Something told me not to answer the phone. But I did.
At first all I heard was excitement. Then it came. We somehow missed you. You fell through the cracks of the phonebook, old friends, and the word of mouth. I thought of you, I did. From all the stories. The trips. So many good times, he said. You missed the wave of information, distanced yourself from the loop. It’s one of the hardest things about this entire situation. Telling the people who least expect it. And remembering them, roo
It always catches up. I could hear it in your voice. One old friend calling to talk to another. The years between calls always seemed to pass quickly. I remember you called last summer. It came at such a good time for him, it was so nice to hear him laugh again. Those calls made him young and healthy again.
I felt you drop. The pause, the hard swallow followed by the quiver.
What could I say? God, you’re so behind.
I just wanted to let you know that Dad's final moments were ones where he knew he would finally be at peace again. Free from all of the chains his ailments put on his body. Free from the daily suffering, making each hour and minute seem like an eternity sometimes. In the last few years and especially the last few months, we really saw dad in an insurmountable amount of discomfort. Having known what he was so capable of during his prime, it was so sad and hard to watch. But god damn, he was strong and had such a desire to get better. Up until the very end, he always had hope. Whenever I'd ask him if he wanted anything (more along the lines of a glass of water or a bite to eat), he'd always reply with "How about a new set of lungs!" All he wanted to do was get better and start going to his Knights of Columbus meetings again, and to be able to just interact normally with life.
I've been thinking a lot lately about his last few months, and I truly have no idea how he pulled through. Standing up literally made him out of breath, let alone the walk to the bathroom from the couch. I knew that wasn't the man he wanted to be, but he just had so much fight. So much to give everyone. You know how giving and caring he was. I don't know if this makes any sense, but I was thinking today that his soul and spirit were working so hard his entire life that they finally out-paced his body and it eventually gave up. That's why I haven't been saying he passed away, but instead passed on. On the last day he was talking so much about his "new job up in heaven" that he had to attend to. He so looked forward to again meeting his parents, his grandparents, and his father-in-law. He also couldn't wait to talk about the Yankees and have a beer with Babe Ruth and Mikey Mantle. Alicia and Ellen (mikes girlfriend) saw him waving out the door of the hospital room the on Tuesday. When they asked him why he was waving at nobody, he turned to them and said, "Silly, just because you can't see anybody doesn't mean nobody is there." He really held on to his faith in the end, and I've always known that's what he believed would happen. He would meet all of these people that he hadn't seen for so long. Knowing that, and seeing him open his eyes and smile right before his last breathe has made this entire experience so much more comforting to us all. To me at least, it's meant the world and I think of it as just another one of the many lessons he's given me.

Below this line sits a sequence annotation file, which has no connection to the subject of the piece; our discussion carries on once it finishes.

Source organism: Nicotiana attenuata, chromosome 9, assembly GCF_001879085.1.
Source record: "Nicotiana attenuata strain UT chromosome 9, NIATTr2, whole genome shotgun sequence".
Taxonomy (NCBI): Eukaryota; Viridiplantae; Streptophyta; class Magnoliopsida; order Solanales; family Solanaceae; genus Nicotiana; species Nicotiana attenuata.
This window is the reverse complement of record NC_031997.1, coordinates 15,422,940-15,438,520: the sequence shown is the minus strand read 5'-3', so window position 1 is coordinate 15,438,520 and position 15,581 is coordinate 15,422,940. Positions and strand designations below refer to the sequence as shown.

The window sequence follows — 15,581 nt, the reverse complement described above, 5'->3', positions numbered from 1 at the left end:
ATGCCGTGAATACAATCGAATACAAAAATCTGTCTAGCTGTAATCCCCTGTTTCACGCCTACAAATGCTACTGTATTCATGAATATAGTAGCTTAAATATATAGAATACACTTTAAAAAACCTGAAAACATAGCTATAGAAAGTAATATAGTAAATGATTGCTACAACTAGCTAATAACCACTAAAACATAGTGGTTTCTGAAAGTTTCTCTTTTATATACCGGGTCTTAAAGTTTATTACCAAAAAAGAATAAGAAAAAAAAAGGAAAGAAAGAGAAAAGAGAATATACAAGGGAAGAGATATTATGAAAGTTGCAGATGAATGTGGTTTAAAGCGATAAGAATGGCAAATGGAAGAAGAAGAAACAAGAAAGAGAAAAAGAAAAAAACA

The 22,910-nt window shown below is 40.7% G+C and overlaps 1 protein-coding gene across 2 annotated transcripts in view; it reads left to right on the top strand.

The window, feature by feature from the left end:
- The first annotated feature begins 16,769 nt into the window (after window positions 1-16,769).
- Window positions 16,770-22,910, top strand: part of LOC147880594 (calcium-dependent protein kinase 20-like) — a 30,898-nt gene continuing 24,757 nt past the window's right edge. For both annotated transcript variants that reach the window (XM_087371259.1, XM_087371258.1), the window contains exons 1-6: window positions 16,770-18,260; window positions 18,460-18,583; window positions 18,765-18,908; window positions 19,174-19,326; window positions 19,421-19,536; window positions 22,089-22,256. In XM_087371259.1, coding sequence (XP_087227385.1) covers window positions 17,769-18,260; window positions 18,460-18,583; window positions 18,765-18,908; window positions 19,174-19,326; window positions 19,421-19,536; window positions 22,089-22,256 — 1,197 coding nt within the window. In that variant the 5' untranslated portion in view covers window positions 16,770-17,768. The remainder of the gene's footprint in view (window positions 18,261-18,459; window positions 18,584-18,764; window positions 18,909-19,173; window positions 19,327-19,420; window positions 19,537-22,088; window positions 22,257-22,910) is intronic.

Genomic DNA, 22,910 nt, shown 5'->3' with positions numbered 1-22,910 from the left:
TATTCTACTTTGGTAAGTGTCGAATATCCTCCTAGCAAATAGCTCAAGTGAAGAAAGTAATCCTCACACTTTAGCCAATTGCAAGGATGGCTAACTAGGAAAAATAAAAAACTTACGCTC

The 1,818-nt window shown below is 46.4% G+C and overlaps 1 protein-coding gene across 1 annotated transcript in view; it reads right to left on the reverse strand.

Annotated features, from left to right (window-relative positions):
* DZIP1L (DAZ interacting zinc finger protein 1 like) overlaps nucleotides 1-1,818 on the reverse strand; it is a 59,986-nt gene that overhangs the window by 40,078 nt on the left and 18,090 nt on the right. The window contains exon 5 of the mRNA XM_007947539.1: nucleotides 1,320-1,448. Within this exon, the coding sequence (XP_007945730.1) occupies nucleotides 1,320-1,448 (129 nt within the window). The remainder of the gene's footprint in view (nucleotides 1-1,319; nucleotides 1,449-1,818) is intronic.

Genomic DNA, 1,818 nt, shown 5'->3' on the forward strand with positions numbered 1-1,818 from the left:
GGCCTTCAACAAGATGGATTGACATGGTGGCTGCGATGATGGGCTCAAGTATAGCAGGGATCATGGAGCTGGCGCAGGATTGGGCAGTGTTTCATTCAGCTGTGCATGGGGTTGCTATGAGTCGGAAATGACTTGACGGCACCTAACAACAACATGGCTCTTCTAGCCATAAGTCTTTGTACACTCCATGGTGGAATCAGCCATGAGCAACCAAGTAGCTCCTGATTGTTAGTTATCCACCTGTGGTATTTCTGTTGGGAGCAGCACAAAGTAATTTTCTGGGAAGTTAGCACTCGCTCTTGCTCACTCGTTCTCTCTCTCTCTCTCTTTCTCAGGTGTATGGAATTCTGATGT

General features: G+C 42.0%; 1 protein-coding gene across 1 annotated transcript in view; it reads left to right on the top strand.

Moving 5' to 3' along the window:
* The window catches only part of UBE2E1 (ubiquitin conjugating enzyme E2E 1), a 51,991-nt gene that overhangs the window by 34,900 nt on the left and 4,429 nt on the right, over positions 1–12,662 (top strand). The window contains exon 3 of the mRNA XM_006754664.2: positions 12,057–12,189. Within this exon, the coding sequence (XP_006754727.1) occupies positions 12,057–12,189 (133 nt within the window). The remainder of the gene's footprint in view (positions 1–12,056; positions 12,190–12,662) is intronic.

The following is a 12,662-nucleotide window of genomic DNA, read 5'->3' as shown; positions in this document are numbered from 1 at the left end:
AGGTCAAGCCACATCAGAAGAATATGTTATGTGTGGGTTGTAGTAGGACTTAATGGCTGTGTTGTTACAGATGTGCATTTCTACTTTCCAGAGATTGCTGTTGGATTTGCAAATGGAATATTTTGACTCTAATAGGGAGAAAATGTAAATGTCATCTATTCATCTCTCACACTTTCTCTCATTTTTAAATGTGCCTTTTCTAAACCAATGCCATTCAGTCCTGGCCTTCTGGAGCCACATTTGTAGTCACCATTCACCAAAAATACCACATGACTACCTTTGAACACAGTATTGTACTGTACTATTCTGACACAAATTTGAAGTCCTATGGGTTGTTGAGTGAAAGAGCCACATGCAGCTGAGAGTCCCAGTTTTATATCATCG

He was so excited with his decision to go on the "comfort care." At first it was so hard to comprehend but then selfishness resided and I remembered all of the suffering and pain he was going through. He knew it was the end, he would never fully recover. It was so inconsistent with how he lived his life. And especially inconsistent from how he wanted to live his life.
I know the upcoming days, months and years are going to be so difficult. But I keep going back to the knowledge that for the first time in years he's no longer suffering. He was able to finally get the upper-hand on his disease and make sure he did things on his own terms. Things feel so quiet around here. The amazing force that's always been there in our lives isn't around physically anymore. But he says he'll be watching over us and has no qualms about haunting us if need be! I think he's already started having some fun with that, too. It's going to take a lot of getting used to.
I think it’s hard for everyone outside of the five of us to really understand. You only heard the news in pieces, and only spoke to him on the phone for the most part. You only encountered his mind. You didn’t see the body. So it’s hard, and I understand. I feel sorry for you, because this has to be so hard for you.
I still haven’t called the house phone and heard the message. Mom told you to call back though, and listen to it. “Still sounds the same. Goodbye.” During those last few days, I heard a lot of last “goodbyes” but I’ll never forget that one. The way the words hung in the air. It's dark. And I keep running, screaming at the top of my lungs in a room full of people who can't hear me.